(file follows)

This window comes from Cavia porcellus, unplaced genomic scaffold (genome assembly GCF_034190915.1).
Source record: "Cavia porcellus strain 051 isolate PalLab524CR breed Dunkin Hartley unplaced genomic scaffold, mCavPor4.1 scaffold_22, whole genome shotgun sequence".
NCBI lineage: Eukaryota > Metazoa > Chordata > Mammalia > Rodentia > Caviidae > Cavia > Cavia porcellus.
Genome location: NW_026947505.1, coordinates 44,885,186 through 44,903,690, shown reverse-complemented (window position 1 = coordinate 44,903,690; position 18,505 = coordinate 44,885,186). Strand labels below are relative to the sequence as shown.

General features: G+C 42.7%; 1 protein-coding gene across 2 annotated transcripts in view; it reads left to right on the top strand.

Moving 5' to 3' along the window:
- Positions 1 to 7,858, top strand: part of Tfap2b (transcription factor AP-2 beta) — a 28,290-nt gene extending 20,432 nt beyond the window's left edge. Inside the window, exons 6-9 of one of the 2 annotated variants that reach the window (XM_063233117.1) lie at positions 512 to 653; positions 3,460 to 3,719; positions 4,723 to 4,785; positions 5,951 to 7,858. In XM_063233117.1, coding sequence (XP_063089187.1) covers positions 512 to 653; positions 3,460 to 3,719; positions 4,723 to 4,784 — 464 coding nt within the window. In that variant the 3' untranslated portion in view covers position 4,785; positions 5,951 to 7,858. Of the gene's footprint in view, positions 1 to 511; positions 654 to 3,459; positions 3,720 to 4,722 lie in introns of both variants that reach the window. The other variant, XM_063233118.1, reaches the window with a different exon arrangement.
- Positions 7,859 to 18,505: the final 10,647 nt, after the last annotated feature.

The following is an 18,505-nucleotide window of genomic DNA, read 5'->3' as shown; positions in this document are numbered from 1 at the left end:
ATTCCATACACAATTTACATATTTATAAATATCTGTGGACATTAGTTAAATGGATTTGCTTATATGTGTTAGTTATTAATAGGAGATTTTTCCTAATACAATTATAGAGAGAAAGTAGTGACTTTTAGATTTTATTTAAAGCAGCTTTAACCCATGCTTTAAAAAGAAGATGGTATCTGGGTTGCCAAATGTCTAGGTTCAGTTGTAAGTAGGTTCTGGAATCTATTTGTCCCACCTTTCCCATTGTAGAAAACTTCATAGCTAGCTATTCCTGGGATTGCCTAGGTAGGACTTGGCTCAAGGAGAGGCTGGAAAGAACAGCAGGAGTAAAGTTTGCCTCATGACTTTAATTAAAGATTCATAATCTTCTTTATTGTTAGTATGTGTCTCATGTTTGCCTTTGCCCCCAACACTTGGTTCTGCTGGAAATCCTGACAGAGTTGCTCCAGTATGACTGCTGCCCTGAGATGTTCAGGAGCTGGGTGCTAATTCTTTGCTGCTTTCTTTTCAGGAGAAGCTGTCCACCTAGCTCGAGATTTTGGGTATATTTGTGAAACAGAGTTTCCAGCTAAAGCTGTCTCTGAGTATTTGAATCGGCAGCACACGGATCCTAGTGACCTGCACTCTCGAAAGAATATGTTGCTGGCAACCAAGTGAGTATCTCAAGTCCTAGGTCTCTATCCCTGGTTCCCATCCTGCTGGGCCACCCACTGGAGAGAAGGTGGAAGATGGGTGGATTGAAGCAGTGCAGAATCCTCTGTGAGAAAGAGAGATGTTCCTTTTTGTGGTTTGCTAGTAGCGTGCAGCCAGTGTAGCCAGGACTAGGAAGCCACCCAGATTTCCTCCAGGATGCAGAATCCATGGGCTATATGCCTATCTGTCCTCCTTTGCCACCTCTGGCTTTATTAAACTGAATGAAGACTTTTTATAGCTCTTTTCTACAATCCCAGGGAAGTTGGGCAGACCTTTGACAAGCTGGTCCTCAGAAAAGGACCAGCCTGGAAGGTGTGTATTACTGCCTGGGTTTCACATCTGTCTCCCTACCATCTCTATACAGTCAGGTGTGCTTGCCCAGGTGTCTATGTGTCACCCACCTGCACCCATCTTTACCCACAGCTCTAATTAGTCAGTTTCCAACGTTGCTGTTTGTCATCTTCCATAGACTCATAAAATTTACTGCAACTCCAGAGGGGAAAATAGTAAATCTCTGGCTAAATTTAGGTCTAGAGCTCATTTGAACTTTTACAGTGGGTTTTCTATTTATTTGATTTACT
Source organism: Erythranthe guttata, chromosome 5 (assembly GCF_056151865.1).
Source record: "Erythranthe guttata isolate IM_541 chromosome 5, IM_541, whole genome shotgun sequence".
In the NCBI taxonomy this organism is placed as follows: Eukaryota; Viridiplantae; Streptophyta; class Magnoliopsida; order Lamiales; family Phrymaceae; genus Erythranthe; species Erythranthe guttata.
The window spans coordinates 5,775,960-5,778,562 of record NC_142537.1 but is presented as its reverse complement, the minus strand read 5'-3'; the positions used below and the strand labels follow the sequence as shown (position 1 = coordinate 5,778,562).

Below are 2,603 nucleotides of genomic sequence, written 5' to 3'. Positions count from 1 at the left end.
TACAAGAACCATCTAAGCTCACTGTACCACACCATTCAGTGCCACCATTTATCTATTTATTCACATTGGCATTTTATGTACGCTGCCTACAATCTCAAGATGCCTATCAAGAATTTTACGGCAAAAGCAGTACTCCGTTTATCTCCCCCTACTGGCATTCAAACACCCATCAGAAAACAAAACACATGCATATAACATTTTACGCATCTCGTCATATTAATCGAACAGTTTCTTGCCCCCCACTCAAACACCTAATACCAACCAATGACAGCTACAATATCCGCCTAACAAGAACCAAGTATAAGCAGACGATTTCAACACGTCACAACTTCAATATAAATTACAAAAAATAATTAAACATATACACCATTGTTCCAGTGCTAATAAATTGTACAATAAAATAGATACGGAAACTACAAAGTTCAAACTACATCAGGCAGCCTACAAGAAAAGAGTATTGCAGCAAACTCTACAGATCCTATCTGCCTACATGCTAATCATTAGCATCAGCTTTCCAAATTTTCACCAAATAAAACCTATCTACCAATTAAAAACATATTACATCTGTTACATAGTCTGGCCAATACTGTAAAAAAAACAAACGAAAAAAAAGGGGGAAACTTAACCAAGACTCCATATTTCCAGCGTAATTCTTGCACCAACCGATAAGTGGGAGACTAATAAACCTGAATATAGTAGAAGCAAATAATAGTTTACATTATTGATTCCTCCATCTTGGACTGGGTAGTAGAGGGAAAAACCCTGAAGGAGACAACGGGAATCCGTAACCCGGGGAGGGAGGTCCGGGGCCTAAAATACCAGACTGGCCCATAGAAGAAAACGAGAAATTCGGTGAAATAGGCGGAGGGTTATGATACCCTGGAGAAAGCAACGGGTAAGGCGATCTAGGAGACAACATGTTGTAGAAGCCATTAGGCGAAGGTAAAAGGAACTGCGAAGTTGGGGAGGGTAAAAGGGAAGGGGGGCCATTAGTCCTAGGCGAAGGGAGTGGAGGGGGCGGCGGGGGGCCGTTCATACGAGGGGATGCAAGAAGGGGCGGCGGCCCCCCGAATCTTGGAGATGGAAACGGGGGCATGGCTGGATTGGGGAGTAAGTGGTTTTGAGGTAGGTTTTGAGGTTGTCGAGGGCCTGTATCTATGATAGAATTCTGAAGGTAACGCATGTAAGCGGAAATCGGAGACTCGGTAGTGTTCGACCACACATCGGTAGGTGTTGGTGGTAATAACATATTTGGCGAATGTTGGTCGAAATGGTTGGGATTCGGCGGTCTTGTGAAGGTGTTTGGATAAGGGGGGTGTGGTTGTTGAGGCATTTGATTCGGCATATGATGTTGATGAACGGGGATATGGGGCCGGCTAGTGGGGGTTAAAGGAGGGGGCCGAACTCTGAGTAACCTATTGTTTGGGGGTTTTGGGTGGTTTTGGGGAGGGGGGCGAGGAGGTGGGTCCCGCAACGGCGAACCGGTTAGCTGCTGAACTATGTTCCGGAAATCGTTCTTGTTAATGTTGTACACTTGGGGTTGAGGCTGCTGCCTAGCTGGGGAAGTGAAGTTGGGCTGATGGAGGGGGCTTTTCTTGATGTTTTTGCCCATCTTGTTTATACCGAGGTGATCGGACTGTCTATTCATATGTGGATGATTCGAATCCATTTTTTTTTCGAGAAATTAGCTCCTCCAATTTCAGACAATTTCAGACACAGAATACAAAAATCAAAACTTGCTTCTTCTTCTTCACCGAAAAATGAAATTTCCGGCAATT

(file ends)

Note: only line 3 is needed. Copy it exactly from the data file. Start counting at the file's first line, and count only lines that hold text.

NCBI lineage: Eukaryota > Metazoa > Chordata > Mammalia > Rodentia > Caviidae > Cavia > Cavia porcellus.